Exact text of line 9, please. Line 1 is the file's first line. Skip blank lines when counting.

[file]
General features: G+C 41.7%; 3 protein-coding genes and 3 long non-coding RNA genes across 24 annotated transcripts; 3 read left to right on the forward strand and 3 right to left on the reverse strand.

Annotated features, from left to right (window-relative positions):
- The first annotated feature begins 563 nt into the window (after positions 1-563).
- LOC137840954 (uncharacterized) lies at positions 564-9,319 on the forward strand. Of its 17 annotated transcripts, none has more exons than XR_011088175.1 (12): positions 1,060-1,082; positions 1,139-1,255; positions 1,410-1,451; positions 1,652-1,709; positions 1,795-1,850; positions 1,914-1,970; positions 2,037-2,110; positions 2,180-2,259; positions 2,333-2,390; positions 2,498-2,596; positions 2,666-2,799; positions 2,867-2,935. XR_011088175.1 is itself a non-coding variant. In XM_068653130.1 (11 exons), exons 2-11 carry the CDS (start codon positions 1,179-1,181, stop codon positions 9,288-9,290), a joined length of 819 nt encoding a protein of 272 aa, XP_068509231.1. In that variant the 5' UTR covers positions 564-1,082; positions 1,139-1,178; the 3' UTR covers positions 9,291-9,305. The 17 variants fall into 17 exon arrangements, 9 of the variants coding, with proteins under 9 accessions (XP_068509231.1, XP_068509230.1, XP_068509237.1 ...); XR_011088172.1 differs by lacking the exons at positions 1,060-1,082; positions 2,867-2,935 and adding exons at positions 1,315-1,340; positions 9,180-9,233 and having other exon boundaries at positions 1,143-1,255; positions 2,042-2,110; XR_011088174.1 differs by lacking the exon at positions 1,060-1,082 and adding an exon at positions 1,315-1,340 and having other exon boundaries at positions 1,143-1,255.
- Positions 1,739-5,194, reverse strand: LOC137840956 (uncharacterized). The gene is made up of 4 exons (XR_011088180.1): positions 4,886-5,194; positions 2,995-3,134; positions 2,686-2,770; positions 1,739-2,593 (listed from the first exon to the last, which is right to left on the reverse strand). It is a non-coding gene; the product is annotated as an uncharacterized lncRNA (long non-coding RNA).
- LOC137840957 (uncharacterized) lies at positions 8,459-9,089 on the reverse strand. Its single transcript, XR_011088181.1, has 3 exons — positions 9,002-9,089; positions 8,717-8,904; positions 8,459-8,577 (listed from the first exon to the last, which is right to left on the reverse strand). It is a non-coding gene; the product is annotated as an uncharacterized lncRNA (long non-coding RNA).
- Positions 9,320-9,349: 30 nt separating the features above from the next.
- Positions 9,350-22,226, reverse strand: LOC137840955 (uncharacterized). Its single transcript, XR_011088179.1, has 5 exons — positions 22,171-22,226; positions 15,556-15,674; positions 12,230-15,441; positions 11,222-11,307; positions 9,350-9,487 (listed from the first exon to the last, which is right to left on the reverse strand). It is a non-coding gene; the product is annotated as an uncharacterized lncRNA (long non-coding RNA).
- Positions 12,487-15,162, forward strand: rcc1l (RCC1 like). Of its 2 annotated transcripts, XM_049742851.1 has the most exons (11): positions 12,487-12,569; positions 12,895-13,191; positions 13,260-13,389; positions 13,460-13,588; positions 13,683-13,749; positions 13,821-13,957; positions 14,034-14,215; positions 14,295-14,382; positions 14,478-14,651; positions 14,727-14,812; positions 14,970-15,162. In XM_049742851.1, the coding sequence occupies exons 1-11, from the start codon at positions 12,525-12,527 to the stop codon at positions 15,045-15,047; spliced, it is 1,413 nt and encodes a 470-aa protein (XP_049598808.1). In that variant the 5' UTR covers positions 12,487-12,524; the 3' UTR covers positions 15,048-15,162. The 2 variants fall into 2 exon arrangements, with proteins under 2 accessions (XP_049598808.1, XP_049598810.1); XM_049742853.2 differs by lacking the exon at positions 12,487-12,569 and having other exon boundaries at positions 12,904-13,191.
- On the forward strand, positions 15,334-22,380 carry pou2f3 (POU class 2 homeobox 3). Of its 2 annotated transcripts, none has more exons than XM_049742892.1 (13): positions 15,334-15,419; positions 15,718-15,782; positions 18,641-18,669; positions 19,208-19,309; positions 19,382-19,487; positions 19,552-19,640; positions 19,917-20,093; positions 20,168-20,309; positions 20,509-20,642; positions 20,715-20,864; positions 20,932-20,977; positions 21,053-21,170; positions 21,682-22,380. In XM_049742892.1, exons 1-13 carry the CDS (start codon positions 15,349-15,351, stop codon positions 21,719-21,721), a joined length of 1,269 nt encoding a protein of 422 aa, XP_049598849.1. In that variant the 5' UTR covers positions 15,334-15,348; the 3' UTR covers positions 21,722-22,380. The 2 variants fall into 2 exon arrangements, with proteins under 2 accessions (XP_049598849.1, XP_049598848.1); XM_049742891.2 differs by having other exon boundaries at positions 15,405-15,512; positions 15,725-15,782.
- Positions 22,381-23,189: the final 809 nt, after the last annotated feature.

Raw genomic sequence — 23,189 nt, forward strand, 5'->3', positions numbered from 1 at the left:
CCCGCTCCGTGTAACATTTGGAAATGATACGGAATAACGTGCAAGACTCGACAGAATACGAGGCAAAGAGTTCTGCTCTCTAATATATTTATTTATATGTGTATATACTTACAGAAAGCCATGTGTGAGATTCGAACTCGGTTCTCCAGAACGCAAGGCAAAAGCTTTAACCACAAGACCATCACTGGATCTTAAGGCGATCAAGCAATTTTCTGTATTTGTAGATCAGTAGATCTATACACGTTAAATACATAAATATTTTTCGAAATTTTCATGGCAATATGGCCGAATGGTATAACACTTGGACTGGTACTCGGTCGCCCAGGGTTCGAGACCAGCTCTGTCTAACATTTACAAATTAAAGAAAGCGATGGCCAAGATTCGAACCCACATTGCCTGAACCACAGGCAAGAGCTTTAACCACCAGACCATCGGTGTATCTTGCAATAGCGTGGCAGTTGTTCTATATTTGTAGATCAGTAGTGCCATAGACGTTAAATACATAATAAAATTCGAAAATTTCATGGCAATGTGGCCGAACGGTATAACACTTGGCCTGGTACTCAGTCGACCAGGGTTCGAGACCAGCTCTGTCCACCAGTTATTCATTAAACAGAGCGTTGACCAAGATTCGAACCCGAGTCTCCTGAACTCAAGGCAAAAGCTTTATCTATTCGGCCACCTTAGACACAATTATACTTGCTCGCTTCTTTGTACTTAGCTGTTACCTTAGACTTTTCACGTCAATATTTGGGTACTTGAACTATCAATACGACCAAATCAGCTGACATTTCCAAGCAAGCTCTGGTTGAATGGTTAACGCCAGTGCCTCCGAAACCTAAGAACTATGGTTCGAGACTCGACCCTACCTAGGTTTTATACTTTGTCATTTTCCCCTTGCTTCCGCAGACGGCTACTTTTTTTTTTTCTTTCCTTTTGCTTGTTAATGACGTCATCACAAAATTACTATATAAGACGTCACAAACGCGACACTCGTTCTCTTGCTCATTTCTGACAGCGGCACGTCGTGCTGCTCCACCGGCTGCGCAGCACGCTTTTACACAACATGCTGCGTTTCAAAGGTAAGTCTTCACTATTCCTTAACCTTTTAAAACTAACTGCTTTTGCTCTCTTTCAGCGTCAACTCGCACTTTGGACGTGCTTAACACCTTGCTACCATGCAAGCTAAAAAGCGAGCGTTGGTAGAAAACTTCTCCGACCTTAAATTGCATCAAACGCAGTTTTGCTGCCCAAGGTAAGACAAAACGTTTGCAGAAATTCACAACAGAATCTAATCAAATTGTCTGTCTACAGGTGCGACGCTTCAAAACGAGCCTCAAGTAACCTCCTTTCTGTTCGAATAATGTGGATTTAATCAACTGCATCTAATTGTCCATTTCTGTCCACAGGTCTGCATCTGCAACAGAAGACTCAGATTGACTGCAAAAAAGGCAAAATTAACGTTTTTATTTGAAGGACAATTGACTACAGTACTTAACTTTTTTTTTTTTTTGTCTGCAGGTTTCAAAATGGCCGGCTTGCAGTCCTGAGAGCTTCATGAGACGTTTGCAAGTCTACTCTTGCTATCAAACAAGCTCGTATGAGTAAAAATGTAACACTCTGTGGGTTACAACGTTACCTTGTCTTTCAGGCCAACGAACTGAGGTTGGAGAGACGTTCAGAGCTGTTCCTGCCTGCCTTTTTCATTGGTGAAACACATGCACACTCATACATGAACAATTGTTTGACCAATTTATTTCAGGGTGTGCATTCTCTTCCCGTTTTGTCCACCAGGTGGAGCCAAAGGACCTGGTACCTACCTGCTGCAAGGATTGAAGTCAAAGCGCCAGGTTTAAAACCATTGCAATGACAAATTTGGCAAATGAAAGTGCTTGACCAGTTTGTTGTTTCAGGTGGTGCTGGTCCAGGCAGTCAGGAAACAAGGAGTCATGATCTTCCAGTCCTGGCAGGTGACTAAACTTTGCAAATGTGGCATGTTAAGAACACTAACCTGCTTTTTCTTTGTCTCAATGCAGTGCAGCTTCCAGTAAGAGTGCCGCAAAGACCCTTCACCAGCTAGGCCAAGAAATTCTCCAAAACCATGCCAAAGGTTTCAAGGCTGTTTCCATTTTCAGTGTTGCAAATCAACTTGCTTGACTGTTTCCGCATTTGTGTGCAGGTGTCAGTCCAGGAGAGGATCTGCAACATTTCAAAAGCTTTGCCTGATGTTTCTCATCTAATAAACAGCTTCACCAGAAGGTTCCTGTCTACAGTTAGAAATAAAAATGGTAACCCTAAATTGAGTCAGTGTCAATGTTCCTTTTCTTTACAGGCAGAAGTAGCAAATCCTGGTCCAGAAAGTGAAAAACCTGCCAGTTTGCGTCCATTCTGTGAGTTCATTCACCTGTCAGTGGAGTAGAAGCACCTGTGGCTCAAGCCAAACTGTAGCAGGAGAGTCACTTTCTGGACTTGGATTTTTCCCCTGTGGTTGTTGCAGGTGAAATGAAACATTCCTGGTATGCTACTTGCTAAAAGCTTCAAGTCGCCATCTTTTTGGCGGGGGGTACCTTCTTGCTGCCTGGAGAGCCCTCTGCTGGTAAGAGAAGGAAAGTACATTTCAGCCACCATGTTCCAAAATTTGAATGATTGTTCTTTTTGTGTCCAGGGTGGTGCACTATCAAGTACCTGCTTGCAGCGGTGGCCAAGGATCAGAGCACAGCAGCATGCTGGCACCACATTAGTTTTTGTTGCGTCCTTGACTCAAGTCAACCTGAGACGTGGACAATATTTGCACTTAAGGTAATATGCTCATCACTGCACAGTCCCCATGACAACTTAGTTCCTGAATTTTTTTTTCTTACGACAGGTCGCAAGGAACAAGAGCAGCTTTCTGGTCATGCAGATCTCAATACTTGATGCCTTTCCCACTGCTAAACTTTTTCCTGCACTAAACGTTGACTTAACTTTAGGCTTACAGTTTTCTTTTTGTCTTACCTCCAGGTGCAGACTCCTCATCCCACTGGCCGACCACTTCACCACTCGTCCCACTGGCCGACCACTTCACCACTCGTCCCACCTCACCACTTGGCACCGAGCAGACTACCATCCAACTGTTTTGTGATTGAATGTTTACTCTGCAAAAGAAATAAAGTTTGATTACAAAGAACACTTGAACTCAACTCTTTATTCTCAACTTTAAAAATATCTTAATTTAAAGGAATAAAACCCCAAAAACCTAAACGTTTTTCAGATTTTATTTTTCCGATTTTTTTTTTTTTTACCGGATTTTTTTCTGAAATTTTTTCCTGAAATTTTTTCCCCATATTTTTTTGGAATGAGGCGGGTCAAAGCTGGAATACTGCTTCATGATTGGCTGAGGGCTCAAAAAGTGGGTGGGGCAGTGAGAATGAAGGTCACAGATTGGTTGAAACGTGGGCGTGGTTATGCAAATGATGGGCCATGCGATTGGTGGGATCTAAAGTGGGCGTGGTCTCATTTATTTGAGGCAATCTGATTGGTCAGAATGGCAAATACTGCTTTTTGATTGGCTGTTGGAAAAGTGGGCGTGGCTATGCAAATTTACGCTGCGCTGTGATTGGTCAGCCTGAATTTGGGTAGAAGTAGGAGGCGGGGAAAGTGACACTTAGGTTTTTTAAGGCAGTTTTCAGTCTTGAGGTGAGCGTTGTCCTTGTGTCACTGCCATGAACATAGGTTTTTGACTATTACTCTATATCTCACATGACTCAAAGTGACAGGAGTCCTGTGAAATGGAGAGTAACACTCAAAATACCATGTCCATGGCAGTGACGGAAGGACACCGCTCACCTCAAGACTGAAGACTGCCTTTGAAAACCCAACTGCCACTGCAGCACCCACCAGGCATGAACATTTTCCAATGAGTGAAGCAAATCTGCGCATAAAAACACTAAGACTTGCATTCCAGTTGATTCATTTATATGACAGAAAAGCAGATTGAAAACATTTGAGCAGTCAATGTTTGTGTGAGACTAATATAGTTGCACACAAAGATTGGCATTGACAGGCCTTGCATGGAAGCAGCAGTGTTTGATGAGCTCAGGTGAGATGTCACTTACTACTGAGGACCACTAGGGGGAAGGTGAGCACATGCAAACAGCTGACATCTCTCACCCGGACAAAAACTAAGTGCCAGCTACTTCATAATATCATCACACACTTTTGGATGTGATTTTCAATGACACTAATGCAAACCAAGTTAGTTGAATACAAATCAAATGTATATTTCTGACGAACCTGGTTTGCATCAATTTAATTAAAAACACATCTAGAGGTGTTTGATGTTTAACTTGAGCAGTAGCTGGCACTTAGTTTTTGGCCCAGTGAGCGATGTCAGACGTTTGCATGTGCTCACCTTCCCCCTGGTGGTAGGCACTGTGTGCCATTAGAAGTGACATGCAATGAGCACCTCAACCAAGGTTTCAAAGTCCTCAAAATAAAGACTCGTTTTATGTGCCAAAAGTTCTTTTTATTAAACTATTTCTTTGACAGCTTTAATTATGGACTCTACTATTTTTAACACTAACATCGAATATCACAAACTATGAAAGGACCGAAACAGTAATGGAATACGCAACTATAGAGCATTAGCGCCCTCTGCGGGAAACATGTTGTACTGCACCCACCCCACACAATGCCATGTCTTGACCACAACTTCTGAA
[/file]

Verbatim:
- Positions 12,487-15,162, forward strand: rcc1l (RCC1 like). Of its 2 annotated transcripts, XM_049742851.1 has the most exons (11): positions 12,487-12,569; positions 12,895-13,191; positions 13,260-13,389; positions 13,460-13,588; positions 13,683-13,749; positions 13,821-13,957; positions 14,034-14,215; positions 14,295-14,382; positions 14,478-14,651; positions 14,727-14,812; positions 14,970-15,162. In XM_049742851.1, the coding sequence occupies exons 1-11, from the start codon at positions 12,525-12,527 to the stop codon at positions 15,045-15,047; spliced, it is 1,413 nt and encodes a 470-aa protein (XP_049598808.1). In that variant the 5' UTR covers positions 12,487-12,524; the 3' UTR covers positions 15,048-15,162. The 2 variants fall into 2 exon arrangements, with proteins under 2 accessions (XP_049598808.1, XP_049598810.1); XM_049742853.2 differs by lacking the exon at positions 12,487-12,569 and having other exon boundaries at positions 12,904-13,191.